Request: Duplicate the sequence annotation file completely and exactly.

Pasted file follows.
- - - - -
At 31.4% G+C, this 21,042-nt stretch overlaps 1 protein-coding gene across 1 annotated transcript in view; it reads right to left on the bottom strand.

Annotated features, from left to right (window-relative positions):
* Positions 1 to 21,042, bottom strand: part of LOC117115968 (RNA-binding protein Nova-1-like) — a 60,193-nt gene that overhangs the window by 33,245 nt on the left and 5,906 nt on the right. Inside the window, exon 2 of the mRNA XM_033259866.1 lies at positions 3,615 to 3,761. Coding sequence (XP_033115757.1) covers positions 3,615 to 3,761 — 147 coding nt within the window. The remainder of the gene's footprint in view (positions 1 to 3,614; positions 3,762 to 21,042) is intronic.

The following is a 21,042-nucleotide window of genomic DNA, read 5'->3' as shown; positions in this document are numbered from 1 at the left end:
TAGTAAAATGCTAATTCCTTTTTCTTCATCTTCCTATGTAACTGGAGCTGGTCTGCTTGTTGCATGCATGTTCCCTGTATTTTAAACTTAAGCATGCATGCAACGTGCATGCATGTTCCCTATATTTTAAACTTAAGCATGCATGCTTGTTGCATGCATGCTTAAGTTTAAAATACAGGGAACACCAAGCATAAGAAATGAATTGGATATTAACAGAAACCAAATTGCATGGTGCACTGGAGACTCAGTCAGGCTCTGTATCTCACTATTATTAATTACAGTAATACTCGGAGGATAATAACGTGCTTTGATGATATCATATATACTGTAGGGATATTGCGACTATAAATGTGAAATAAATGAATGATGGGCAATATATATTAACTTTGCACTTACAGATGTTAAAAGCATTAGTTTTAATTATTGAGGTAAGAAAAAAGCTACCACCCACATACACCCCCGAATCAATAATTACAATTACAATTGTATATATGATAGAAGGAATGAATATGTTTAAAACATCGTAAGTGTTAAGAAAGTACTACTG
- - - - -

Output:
At 31.4% G+C, this 21,042-nt stretch overlaps 1 protein-coding gene across 1 annotated transcript in view; it reads right to left on the bottom strand.

Annotated features, from left to right (window-relative positions):
* Positions 1 to 21,042, bottom strand: part of LOC117115968 (RNA-binding protein Nova-1-like) — a 60,193-nt gene that overhangs the window by 33,245 nt on the left and 5,906 nt on the right. Inside the window, exon 2 of the mRNA XM_033259866.1 lies at positions 3,615 to 3,761. Coding sequence (XP_033115757.1) covers positions 3,615 to 3,761 — 147 coding nt within the window. The remainder of the gene's footprint in view (positions 1 to 3,614; positions 3,762 to 21,042) is intronic.

The following is a 21,042-nucleotide window of genomic DNA, read 5'->3' as shown; positions in this document are numbered from 1 at the left end:
TAGTAAAATGCTAATTCCTTTTTCTTCATCTTCCTATGTAACTGGAGCTGGTCTGCTTGTTGCATGCATGTTCCCTGTATTTTAAACTTAAGCATGCATGCAACGTGCATGCATGTTCCCTATATTTTAAACTTAAGCATGCATGCTTGTTGCATGCATGCTTAAGTTTAAAATACAGGGAACACCAAGCATAAGAAATGAATTGGATATTAACAGAAACCAAATTGCATGGTGCACTGGAGACTCAGTCAGGCTCTGTATCTCACTATTATTAATTACAGTAATACTCGGAGGATAATAACGTGCTTTGATGATATCATATATACTGTAGGGATATTGCGACTATAAATGTGAAATAAATGAATGATGGGCAATATATATTAACTTTGCACTTACAGATGTTAAAAGCATTAGTTTTAATTATTGAGGTAAGAAAAAAGCTACCACCCACATACACCCCCGAATCAATAATTACAATTACAATTGTATATATGATAGAAGGAATGAATATGTTTAAAACATCGTAAGTGTTAAGAAAGTACTACTG